3- Impose strict restrictions on home schooling
4- Call for a better understanding of Islam, and promote the teaching of Arabic to achieve an Islam which coexists peacefully with the Republic, and is free from “foreign influences”
5- Monitor international funding entering places of worship
6- End the importation of imams trained abroad within four years; this measure concerns 300 imams sent periodically to French mosques by Morocco, Algeria and Turkey.
7- Establish “clear criteria” for the training of imams in France. Imams will no longer be trained abroad, and will be forced to undergo training in France. Increase control over the funding of this training.
8- Denounce the “ghetto” system that has developed in some communities
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How similar is the situation of Islam in Switzerland to what is happening in France?
Mallory Schneuwly: In Switzerland, we do not think in the same terms to closed [ethnic or religious] communities like in UK or other countries [like France]. In Switzerland, we are very attached to the term “migration” and to urbanization issues. There are not the same types of urban centers as in France [and] in Switzerland, migration from Muslim countries is much more diverse than in France, where people practicing Islam are largely of Algerian, Moroccan and Tunisian origin. In the Swiss context, there is migration from the Balkans (Kosovo, Albania, North Macedonia, Bosnia-Herzegovina, southern Serbia), [so] the Muslim population in Switzerland is more pluralistic. But it should not be denied that in Switzerland, in certain neighborhoods, around certain urban centers [like] Geneva, Lausanne, Winterthur, St. Gallen or Basel, there are small enclaves that can become closed communities.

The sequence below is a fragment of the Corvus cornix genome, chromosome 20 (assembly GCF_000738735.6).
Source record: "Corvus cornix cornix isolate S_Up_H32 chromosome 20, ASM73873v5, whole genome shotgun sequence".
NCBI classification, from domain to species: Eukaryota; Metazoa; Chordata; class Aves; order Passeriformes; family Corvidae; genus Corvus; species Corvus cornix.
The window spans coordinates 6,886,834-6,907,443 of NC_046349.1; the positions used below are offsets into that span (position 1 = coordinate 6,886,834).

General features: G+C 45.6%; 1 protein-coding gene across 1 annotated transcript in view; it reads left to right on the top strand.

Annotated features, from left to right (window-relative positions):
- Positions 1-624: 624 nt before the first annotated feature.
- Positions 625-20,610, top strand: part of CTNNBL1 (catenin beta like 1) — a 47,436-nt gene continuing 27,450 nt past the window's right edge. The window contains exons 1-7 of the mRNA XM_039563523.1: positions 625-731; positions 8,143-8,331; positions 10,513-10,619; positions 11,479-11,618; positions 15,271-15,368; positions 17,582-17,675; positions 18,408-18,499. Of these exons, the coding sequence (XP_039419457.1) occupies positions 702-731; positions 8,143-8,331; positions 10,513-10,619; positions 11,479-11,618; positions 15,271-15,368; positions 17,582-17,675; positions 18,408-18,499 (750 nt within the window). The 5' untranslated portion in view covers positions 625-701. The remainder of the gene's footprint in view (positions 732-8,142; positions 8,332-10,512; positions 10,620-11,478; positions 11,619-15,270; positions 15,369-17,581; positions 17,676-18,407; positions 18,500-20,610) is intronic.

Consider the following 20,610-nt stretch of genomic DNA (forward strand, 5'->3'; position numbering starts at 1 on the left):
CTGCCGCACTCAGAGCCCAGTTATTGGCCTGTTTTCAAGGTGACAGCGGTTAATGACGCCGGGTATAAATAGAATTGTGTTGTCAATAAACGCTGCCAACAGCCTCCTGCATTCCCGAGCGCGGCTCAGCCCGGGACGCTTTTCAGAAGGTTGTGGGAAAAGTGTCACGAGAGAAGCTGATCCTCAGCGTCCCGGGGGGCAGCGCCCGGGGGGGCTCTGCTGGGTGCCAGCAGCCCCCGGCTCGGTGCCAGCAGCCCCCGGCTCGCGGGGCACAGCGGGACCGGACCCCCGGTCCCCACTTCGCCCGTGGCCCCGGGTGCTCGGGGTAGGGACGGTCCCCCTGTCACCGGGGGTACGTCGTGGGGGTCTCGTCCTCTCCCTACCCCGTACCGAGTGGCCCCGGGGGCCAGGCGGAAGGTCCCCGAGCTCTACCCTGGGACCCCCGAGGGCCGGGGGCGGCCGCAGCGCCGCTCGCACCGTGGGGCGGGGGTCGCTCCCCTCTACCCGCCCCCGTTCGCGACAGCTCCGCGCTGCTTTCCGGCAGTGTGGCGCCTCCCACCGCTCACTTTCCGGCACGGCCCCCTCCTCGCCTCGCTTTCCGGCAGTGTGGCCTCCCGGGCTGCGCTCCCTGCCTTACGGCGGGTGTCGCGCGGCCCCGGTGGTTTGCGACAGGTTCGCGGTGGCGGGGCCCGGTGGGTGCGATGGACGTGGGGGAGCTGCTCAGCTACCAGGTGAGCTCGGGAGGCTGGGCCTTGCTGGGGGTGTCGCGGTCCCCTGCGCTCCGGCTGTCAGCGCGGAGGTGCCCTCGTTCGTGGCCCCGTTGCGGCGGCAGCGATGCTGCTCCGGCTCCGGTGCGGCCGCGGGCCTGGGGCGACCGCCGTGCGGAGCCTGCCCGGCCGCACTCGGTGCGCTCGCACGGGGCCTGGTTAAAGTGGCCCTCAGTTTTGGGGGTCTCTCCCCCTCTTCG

Are these enclaves a threat?
Mallory Schneuwly: At the current scale, they’re not a real danger. But we must be vigilant on the directions that these enclaves can take and the actions they engender. If you are a community that just wants to live apart and have no contact with political authorities, it doesn’t hurt. It is problematic for the authorities, it is problematic for the neighborhood, but it is not problematic for the rule of law. On the other hand, it becomes a problem if you have an enclave which puts itself in opposition with the society, which wants to fight it, which wants to establish other rules and norms. One example is that of young people who listen to music in public parks who then start vandalizing the butcher shop for selling pork. There it becomes more problematic because the problems turn into landlocked activism. The attitude towards society is what determines the level of danger.
On behalf of French secularism, Macron expressed his determination to “build an Islam that can be at peace with the French Republic”, to train imams locally, to limit access to private Islamic schools, and to strictly control activities. cultural and sports. associations. Could Bern and the Swiss cantons take similar initiatives?
Mallory Schneuwly: There are political parties that would like to have more control over the preaching, training and funding of imams or mosques. But this will not be possible if the Muslim communities in Switzerland remain legally organized in civic associations, because control then falls under private law and not public law. It is a bit of a paradox that we have in Switzerland. We want more control over mosques, but in order to do that we need to give them more legal rights – and we don’t want to do that. After parliament in the [French-speaking canton of] Neuchâtel passed a law allowing the legal recognition of religious communities [including Islam], [centre-right and right-wing parties] threatened to launch popular initiatives against the legislation.
Some observers have said there may be an electoral agenda behind Macron’s plan to reform Islam. Does the existence of direct democracy in Switzerland prevent politicians from playing the same game?
Mallory Schneuwly: Clearly, the two countries are on an equal footing here: in Switzerland, during electoral and electoral campaigns, we see political parties playing questions of immigration, religion, violence against minors … emotions that turn people on. Several townships will hold elections next year, and in March the whole country will vote to ban the burqa. Our political system based on direct democracy can limit unhealthy tactics by [individual] The politicians. But what happened during the minaret initiative or the images of women in niqabs on campaign posters is one way of playing on emotions. It’s pretty much the same game.